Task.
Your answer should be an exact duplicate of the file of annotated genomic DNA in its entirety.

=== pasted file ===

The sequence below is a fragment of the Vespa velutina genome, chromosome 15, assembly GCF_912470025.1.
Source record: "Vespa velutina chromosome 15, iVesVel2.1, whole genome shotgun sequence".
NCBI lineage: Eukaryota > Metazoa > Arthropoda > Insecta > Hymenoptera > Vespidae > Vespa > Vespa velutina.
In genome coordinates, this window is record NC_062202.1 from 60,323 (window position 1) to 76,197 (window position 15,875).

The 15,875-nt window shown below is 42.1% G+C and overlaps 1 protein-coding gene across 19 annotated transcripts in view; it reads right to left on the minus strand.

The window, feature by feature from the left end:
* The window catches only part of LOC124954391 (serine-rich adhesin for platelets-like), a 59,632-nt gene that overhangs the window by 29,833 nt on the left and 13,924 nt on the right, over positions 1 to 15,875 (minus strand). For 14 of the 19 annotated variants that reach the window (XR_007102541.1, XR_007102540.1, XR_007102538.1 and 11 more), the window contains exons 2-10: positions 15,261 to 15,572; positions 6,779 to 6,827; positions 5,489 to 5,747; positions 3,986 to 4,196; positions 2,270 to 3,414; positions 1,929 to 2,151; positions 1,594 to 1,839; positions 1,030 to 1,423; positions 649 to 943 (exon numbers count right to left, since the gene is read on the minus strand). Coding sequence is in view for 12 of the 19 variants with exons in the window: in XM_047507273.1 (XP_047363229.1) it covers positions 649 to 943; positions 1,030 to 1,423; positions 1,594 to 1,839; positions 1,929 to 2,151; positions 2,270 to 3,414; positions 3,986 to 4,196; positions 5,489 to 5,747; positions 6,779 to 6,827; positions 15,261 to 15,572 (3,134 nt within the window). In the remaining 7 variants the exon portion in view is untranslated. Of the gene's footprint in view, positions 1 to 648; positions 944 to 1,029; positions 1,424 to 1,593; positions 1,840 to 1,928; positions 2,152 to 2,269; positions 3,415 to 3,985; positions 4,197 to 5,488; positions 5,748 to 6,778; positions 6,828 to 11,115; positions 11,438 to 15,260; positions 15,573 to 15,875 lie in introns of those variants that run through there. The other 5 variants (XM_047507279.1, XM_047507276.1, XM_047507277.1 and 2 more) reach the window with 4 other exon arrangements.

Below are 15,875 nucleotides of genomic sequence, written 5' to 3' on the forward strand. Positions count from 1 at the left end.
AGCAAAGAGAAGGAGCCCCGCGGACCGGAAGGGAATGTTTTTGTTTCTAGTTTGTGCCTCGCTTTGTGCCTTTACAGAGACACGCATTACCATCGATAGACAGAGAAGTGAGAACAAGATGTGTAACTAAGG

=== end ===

The sequence below is a fragment of the Vespa velutina genome, chromosome 15, assembly GCF_912470025.1.
Source record: "Vespa velutina chromosome 15, iVesVel2.1, whole genome shotgun sequence".
NCBI lineage: Eukaryota > Metazoa > Arthropoda > Insecta > Hymenoptera > Vespidae > Vespa > Vespa velutina.
In genome coordinates, this window is record NC_062202.1 from 60,323 (window position 1) to 76,197 (window position 15,875).

The 15,875-nt window shown below is 42.1% G+C and overlaps 1 protein-coding gene across 19 annotated transcripts in view; it reads right to left on the minus strand.

The window, feature by feature from the left end:
* The window catches only part of LOC124954391 (serine-rich adhesin for platelets-like), a 59,632-nt gene that overhangs the window by 29,833 nt on the left and 13,924 nt on the right, over positions 1 to 15,875 (minus strand). For 14 of the 19 annotated variants that reach the window (XR_007102541.1, XR_007102540.1, XR_007102538.1 and 11 more), the window contains exons 2-10: positions 15,261 to 15,572; positions 6,779 to 6,827; positions 5,489 to 5,747; positions 3,986 to 4,196; positions 2,270 to 3,414; positions 1,929 to 2,151; positions 1,594 to 1,839; positions 1,030 to 1,423; positions 649 to 943 (exon numbers count right to left, since the gene is read on the minus strand). Coding sequence is in view for 12 of the 19 variants with exons in the window: in XM_047507273.1 (XP_047363229.1) it covers positions 649 to 943; positions 1,030 to 1,423; positions 1,594 to 1,839; positions 1,929 to 2,151; positions 2,270 to 3,414; positions 3,986 to 4,196; positions 5,489 to 5,747; positions 6,779 to 6,827; positions 15,261 to 15,572 (3,134 nt within the window). In the remaining 7 variants the exon portion in view is untranslated. Of the gene's footprint in view, positions 1 to 648; positions 944 to 1,029; positions 1,424 to 1,593; positions 1,840 to 1,928; positions 2,152 to 2,269; positions 3,415 to 3,985; positions 4,197 to 5,488; positions 5,748 to 6,778; positions 6,828 to 11,115; positions 11,438 to 15,260; positions 15,573 to 15,875 lie in introns of those variants that run through there. The other 5 variants (XM_047507279.1, XM_047507276.1, XM_047507277.1 and 2 more) reach the window with 4 other exon arrangements.

Below are 15,875 nucleotides of genomic sequence, written 5' to 3' on the forward strand. Positions count from 1 at the left end.
AGCAAAGAGAAGGAGCCCCGCGGACCGGAAGGGAATGTTTTTGTTTCTAGTTTGTGCCTCGCTTTGTGCCTTTACAGAGACACGCATTACCATCGATAGACAGAGAAGTGAGAACAAGATGTGTAACTAAGG